11/21/2011 02:56:23 PM

Damning Picture of PBGC Emerges

The Pension Benefit Guaranty Corporation used improper outside vendors to calculate benefits, according to an audit.

(November 21, 2011) – The Pension Benefit Guaranty Corporation (PBGC) did not properly conduct benefits accounting, according to an audit by Clifton Gunderson.

“PBGC did not have effective internal control over financial reporting (including safeguarding assets) and compliance with laws and regulations and its operations as of September 30, 2011,” according to the audit. “Serious internal control weaknesses in PBGC’s programs and operations resulted in three material weaknesses: (1) entity-wide security program planning and management, (2) access controls and configuration management, and (3) Benefits Administration and Payment Department operations. A significant deficiency was also identified in integrated financial management systems.”

The PBGC is the pension-of-last-resort for millions of pensioners whose defined benefit plans have been taken over by the Corporation.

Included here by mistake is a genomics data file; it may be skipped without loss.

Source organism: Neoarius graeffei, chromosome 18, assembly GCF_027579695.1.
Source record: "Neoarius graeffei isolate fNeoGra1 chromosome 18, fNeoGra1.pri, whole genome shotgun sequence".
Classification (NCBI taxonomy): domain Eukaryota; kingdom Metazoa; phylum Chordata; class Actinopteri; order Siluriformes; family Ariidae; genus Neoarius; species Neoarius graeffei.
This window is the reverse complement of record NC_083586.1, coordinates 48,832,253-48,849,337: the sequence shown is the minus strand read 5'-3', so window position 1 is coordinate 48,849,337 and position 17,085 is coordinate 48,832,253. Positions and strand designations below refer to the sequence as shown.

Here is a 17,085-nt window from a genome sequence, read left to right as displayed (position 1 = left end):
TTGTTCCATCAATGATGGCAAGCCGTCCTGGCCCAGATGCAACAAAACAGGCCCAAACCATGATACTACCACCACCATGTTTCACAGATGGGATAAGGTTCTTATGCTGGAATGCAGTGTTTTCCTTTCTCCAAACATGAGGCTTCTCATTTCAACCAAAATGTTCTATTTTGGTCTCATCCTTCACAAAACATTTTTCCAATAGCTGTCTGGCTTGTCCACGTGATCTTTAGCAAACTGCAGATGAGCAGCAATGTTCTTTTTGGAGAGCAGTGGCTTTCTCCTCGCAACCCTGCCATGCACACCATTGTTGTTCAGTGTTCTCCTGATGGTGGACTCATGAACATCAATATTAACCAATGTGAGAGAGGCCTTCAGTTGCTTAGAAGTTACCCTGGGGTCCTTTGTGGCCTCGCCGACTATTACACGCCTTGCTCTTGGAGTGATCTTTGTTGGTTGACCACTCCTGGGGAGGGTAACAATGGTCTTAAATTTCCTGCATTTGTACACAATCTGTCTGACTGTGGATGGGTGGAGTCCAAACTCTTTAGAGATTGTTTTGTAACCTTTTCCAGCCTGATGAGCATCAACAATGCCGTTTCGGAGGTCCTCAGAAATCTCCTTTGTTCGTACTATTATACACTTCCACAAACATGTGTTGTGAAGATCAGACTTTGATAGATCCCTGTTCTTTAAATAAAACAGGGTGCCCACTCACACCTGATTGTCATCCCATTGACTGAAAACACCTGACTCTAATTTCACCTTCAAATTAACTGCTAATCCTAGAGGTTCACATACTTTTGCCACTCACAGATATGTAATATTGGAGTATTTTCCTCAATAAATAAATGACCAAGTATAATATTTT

The result, according to the audit: “[A] deficiency in internal control exists when the design or operation of a control does not allow management or employees, in the normal course of performing their assigned functions, to prevent, or detect and correct misstatements on a timely basis.” The agency’s traditional method of management and “decentralized approach to system development and configuration management” exacerbated the problem, the audit confirmed.

Regarding benefits miscalculations, Clifton Gunderson asserted that “many of the weaknesses identified as part of our financial statement audit stemmed from poor management of contractors.” Because of poor outside vendors, plus poor oversight of these vendors, “PBGC did not determine the fair market value of plan assets at the date of plan termination in accordance with… regulation.” The result: some beneficiaries from plans overtaken by the PBGC will have been overpaid, while others will have been underpaid.

The report also showed that the pension insurer had its largest deficit in history—$26 billion—as of September 30.

To contact the aiCIO editor of this story: Kristopher McDaniel at kmcdaniel@assetinternational.com